July 2nd, 2020

By Joe Thomas

Academia or industry? This is a question that every grad student is asked at some point regarding their career plans.  As tenured academic positions become incredibly difficult for the bulk of life science graduates to obtain, industry is an attractive alternative that provides a wealth of different opportunities. These jobs are an obvious choice to apply the skills accumulated over the course of a PhD, but there are even more opportunities available outside of the traditional academia/industry dichotomy for those looking for something a little different. PhD scientists are trained to be highly technical leaders, a skill set that is in high demand in many defense/military positions. The Department of Defense (DoD) is always looking to recruit highly specialized researchers to work on projects of national importance. These roles allow researchers to be involved in cutting edge work that has a direct, near-term impact while serving your country.

Since starting graduate school, I have had an interest in working for/with the military as a researcher but was never able to interact with anyone who had direct knowledge of how to break into the field. Scholarships such as the NDSEG are widely publicized and allow graduate students to work on topics of national importance, but I was looking for something more involved with day-to-day military operations. A chance Google search revealed that the Navy uses numerous internship programs as pipelines for new hires. I applied for an NREIP internship and was fortunate enough to be selected to spend the summer at a Navy lab. NREIP internships are available to undergraduates and graduate students alike and involve working alongside a Navy mentor for 10 weeks to get a glimpse of how the DoD does science. My internship has me working with the Naval Medical Research Unit garrisoned at Wright Patterson in Dayton, Ohio. I am working in their Environmental Health Effects Laboratory which is in charge of investigating the effects of chemical exposures on military personnel. I have been tasked with developing a high-throughput analytical chemistry workflow that will allow the Navy to rapidly screen many different environmental exposures to assess how service members may be at risk. This new procedure will directly support and inform the military during their operations to help keep soldiers, sailors, and airmen safe and effective. During my time here, I have interacted with many Navy officers as well as civilian employees who work together in a tightly coordinated team to achieve their mission. The unit has researchers from many diverse backgrounds including biochemistry, physiology, physics, neuroscience, biomedical engineering, and psychology. Since the team is incredibly multidisciplinary, scientists are able to step outside of their comfort zone and gain experience in different fields if they choose. In this way researchers can build their resumes to move up within the organization or to transition into other scientific specialties.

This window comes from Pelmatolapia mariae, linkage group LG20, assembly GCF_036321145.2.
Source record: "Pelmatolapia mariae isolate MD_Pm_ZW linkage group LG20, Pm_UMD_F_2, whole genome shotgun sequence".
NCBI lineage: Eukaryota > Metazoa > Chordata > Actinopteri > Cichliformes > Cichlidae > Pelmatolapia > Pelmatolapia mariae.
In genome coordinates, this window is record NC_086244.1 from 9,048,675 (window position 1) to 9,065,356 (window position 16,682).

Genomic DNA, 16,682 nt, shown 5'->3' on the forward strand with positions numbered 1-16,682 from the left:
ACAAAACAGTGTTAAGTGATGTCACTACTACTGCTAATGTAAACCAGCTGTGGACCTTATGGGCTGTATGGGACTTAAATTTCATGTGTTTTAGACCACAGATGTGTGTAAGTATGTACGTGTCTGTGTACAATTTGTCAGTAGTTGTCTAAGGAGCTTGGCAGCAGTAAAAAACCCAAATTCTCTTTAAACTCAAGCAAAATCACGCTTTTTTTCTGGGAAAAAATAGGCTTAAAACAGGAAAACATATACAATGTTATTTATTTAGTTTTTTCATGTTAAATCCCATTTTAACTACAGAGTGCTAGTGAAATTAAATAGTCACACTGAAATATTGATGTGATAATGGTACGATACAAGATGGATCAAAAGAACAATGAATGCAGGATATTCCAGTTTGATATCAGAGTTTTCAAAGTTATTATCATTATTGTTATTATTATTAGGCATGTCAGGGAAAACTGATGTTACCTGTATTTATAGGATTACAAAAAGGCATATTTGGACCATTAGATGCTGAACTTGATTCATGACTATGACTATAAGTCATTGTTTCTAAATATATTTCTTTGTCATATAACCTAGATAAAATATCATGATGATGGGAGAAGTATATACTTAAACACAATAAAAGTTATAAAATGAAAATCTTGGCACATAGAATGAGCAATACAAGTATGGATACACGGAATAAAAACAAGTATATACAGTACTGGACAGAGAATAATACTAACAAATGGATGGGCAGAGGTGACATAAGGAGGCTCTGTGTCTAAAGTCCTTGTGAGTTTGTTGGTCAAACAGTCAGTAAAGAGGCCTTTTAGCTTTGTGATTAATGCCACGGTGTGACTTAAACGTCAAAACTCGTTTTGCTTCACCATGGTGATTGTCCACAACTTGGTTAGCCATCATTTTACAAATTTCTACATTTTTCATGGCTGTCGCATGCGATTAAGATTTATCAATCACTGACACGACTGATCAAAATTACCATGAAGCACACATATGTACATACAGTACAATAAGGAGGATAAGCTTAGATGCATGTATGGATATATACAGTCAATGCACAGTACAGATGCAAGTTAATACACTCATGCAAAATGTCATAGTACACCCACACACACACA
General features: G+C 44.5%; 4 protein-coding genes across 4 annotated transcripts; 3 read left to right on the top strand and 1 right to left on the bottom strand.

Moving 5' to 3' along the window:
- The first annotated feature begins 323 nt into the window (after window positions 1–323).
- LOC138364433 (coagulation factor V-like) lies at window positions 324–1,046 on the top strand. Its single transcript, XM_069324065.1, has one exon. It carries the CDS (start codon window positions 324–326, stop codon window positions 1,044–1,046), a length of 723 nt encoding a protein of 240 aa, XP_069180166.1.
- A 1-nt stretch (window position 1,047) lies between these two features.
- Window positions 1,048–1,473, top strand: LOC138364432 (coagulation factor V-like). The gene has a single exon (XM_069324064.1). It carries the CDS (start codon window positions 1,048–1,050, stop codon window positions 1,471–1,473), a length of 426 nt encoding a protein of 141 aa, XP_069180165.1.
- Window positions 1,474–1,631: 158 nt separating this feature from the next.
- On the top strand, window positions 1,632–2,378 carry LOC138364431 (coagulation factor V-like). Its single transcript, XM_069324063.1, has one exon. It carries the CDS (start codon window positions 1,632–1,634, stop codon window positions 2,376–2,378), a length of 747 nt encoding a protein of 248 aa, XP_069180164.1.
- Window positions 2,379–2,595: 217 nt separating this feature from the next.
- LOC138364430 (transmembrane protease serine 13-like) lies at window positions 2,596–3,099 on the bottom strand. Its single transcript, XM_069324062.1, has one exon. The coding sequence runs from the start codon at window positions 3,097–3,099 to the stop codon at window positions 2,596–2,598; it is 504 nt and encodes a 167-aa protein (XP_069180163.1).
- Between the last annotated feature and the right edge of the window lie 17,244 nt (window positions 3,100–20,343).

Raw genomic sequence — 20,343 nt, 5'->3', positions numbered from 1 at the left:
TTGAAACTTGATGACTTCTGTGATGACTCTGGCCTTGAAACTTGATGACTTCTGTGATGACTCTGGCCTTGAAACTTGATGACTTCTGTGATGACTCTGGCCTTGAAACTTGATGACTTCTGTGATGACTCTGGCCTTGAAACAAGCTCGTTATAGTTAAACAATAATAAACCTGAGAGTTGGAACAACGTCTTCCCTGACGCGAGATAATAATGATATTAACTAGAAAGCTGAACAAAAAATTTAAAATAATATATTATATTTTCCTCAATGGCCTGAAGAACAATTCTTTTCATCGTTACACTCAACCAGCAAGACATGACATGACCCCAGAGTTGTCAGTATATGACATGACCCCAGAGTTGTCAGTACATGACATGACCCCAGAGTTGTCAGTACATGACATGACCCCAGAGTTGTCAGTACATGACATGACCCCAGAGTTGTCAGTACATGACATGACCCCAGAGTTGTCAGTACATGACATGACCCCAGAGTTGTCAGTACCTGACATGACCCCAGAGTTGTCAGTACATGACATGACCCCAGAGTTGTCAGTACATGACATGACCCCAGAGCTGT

Joe blog

Opportunities exist for those looking to serve in and out of uniform. The Navy recruits life science PhD gradates as officers to act as biochemists, microbiologists, and aerospace physiologists. In these roles they use their scientific knowledge to complete a wide range of tasks such as conducting safety training, running drug testing labs, developing vaccines, teaching at the Naval Academy, performing humanitarian missions, and carrying out basic research. Aerospace physiologists for example leverage their knowledge of biology and the human body to act as aeromedical safety officers. In this role they are in charge of the safety and training of their aviation unit and even have the chance to become rated pilots. These officers typically spend little time conducting experiments at the lab bench, but the knowledge and scientific skills they have acquired during graduate school are still applied every day during operations where they have to identify and solve technical problems. When they do receive research assignments however, they can act as department heads responsible for writing grants and coordinating a large team that conducts relevant aerospace research. PhD’s are also hired as civilians to conduct and oversee research programs of interest to the DoD. In this role they act as PI’s who are responsible for writing grants and directing a research team, similar to a PI in academia. PhD level scientists can work in GS (government service) rated roles or as government contractors. Bachelor’s and master’s level scientists can also work as contractors to carry out the day-to-day lab work that supports their command.

 The career fields available in defense research are incredibly varied on both the civilian and military side. Scientists have control over their careers and still maintain plentiful opportunities to secure grant funding and journal publications. Work/life balance is also heavily emphasized which can be a huge benefit for anyone with commitments outside of the workplace. If you are shying away from a job in academia or industry but still want to conduct meaningful research, a DoD job might be a good fit for you!

If this sounds interesting to you, Tweet me @jthoma91 and will be more than happy to answer any questions about the internship process and doing science with the Navy!